We thank Dr. El-Orbany and colleagues for providing us the opportunity to clarify several points from our study.1As we clearly explained, “After muscle fasciculations had been observed to ensure adequate muscle relaxation, tracheal intubation was performed using an endotracheal tube systematically associated with an internal stylet and cricoid pressure (Sellick's maneuver).”1,2Therefore, in all patients during the intubation procedure (both first and second attempts), cricoid pressure was applied and maintained. However, a recent randomized study using a reusable metal blade demonstrated that the Sellick maneuver does not significantly increase the rate of failed intubations.3In addition, as described in our study,1,2the Cormack and Lehane score was obviously evaluated during cricoid pressure in both first and second attempts.

Because two recent studies demonstrated that peak force was not significantly different between single-use and reusable metal blades for tracheal intubation,4,5and because force assessment markedly increases the complexity of the procedure and may influence the efficiency of an anesthesiologist in the specific case of patients undergoing general anesthesia requiring rapid sequence induction, the lifting force was not measured in our study. Moreover, Rassam et al.  5observed that the grade of anesthetists (trainee or consultant) did not significantly affect the mean peak force applied during laryngoscopy. We confirmed these findings because intubation performances were similar between senior anesthesiologists, junior anesthesiologists, and nurse anesthetists recruited to participate in this multicenter randomized study. Finally, as reported in Hastings' study,6lifting force is not significantly different among repeated laryngoscopies performed by the same anesthesiologist. In our study, first and second attempts were performed by the same operator. For all these reasons, we do not think that lifting force may have contributed to bias the results obtained in our study.

*Université Pierre et Marie Curie Univ Paris 06, Groupe Hospitalier Pitié-Salpêtrière, Assistance Publique-Hôpitaux de Paris, Paris, France. julien.amour@psl.aphp.fr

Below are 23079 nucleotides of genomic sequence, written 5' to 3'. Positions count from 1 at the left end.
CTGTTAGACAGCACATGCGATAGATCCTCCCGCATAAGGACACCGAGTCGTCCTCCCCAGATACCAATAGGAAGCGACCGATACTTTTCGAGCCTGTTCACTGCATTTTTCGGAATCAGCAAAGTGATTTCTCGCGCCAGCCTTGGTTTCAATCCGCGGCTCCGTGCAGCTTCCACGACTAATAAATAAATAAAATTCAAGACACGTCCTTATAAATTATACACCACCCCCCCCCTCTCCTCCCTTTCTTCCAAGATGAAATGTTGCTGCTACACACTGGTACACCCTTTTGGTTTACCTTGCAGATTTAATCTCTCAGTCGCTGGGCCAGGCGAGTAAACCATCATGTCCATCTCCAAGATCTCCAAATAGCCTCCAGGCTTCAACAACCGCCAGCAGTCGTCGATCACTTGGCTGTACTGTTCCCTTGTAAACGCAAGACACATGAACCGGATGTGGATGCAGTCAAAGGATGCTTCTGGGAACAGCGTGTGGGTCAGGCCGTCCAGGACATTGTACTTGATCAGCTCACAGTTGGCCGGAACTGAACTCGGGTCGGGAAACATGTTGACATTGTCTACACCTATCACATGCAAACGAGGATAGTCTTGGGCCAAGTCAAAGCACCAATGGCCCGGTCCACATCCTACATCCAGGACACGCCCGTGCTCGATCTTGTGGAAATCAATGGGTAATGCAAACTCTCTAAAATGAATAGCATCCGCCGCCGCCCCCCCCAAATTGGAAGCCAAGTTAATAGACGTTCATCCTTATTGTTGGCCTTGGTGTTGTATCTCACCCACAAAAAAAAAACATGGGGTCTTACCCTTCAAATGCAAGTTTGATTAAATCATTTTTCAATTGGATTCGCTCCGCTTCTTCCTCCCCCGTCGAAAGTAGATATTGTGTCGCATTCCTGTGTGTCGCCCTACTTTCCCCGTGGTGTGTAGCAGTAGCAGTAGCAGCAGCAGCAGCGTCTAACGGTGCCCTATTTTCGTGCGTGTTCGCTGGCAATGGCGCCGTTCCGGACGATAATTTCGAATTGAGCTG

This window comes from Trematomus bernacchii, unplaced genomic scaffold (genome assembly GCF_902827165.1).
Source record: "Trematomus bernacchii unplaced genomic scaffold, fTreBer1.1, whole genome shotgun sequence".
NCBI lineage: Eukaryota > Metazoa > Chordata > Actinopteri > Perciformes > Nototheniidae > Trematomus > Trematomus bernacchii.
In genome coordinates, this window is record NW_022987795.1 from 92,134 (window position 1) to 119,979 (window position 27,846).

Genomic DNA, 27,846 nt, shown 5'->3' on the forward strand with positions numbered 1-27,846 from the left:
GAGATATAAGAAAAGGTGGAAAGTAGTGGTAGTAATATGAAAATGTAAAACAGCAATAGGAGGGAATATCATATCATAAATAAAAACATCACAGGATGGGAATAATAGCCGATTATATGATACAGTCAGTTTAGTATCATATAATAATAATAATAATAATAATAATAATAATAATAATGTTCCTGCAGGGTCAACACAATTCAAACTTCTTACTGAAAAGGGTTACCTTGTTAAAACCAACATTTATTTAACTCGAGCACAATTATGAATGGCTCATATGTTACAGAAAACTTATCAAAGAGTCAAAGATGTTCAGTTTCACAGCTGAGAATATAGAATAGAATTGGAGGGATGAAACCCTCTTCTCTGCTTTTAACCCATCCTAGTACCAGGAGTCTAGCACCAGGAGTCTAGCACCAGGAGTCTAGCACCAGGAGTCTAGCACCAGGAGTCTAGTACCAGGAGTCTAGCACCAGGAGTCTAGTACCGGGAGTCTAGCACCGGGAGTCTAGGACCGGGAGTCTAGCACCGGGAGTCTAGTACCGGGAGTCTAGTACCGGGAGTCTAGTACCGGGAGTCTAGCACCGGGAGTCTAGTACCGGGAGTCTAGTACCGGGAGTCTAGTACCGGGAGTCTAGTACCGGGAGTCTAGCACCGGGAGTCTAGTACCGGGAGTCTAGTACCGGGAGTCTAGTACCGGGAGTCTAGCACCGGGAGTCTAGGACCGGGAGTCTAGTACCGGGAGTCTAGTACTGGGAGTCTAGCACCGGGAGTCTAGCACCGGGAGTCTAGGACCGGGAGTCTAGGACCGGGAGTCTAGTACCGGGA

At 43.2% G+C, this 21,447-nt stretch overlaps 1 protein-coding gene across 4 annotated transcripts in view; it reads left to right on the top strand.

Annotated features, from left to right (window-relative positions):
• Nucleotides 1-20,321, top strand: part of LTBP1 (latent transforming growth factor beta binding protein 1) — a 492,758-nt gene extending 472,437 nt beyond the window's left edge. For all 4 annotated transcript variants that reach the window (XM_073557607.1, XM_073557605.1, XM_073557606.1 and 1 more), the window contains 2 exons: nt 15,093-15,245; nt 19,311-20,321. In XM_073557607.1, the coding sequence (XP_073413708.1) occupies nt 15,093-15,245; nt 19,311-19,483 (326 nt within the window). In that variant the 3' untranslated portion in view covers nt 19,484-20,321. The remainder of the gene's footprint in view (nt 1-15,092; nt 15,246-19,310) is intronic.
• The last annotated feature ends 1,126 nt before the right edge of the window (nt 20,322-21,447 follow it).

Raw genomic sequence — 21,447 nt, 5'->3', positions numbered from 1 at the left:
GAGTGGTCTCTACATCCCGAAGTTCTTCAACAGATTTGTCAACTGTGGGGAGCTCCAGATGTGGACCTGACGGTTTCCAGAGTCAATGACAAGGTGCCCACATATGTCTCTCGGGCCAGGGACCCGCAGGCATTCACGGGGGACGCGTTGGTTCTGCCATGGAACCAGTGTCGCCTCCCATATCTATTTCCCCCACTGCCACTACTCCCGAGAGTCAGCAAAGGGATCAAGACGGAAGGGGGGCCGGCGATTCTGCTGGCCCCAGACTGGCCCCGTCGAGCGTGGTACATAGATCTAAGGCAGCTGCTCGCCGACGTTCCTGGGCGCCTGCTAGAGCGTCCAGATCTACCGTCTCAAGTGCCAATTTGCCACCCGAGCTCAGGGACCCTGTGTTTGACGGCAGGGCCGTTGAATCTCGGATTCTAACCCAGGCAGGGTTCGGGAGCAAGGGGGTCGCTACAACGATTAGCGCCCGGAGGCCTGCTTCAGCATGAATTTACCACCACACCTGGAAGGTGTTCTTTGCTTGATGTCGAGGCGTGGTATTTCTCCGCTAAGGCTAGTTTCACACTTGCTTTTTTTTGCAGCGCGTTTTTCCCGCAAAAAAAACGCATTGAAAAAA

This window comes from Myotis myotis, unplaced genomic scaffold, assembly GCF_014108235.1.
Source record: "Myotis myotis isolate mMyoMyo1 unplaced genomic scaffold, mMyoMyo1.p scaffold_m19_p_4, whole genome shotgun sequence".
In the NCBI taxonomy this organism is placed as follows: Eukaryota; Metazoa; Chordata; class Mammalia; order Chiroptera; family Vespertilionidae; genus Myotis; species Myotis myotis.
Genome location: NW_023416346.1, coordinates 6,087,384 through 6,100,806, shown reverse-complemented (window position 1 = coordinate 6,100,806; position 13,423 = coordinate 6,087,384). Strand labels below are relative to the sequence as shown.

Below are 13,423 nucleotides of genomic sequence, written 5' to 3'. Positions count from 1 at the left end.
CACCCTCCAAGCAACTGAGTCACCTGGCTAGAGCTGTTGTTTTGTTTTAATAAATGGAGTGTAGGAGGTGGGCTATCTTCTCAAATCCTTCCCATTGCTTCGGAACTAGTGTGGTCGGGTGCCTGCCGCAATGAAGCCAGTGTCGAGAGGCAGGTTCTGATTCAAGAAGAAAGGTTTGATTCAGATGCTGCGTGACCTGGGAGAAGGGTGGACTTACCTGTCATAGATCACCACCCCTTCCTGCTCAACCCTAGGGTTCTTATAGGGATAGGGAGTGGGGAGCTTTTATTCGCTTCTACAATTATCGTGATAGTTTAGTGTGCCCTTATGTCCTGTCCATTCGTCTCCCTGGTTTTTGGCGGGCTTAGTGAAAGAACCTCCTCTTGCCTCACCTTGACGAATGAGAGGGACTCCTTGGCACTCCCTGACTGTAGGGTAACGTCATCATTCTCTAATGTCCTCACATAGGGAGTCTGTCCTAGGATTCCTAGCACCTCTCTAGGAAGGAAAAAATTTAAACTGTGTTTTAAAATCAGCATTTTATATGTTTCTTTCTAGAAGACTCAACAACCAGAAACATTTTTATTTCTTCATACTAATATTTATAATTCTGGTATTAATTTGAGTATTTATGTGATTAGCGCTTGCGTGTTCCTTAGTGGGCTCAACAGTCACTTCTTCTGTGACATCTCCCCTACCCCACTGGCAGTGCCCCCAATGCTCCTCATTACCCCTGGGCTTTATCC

1.
Amour J, Le Manach YL, Borel M, Lenfant F, Nicolas-Robin A, Carillion A, Ripart J, Riou B, Langeron O: Comparison of single-use and reusable metal laryngoscope blades for orotracheal intubation during rapid sequence induction of anesthesia: A multicenter cluster randomized study. Anesthesiology 2010; 112:325–32
2.
Amour J, Marmion F, Birenbaum A, Nicolas-Robin A, Coriat P, Riou B, Langeron O: Comparison of plastic single-use and metal reusable laryngoscope blades for orotracheal intubation during rapid sequence induction of anesthesia. Anesthesiology 2006; 104:60–4
3.
Turgeon AF, Nicole PC, Trépanier CA, Marcoux S, Lessard MR: Cricoid pressure does not increase the rate of failed intubation by direct laryngoscopy in adults. Anesthesiology 2005; 102:315–9
4.
Evans A, Vaughan RS, Hall JE, Mecklenburgh J, Wilkes AR: A comparison of the forces exerted during laryngoscopy using disposable and non-disposable laryngoscope blades. Anaesthesia 2003; 58:869–73
5.
Rassam S, Wilkes AR, Hall JE, Mecklenburgh JS: A comparison of 20 laryngoscope blades using an intubating manikin: Visual analogue scores and forces exerted during laryngoscopy. Anaesthesia 2005; 60:384–94
6.
Hastings RH, Hon ED, Nghiem C, Wahrenbrock EA: Force and torque vary between laryngoscopists and laryngoscope blades. Anesth Analg 1996; 82:462–8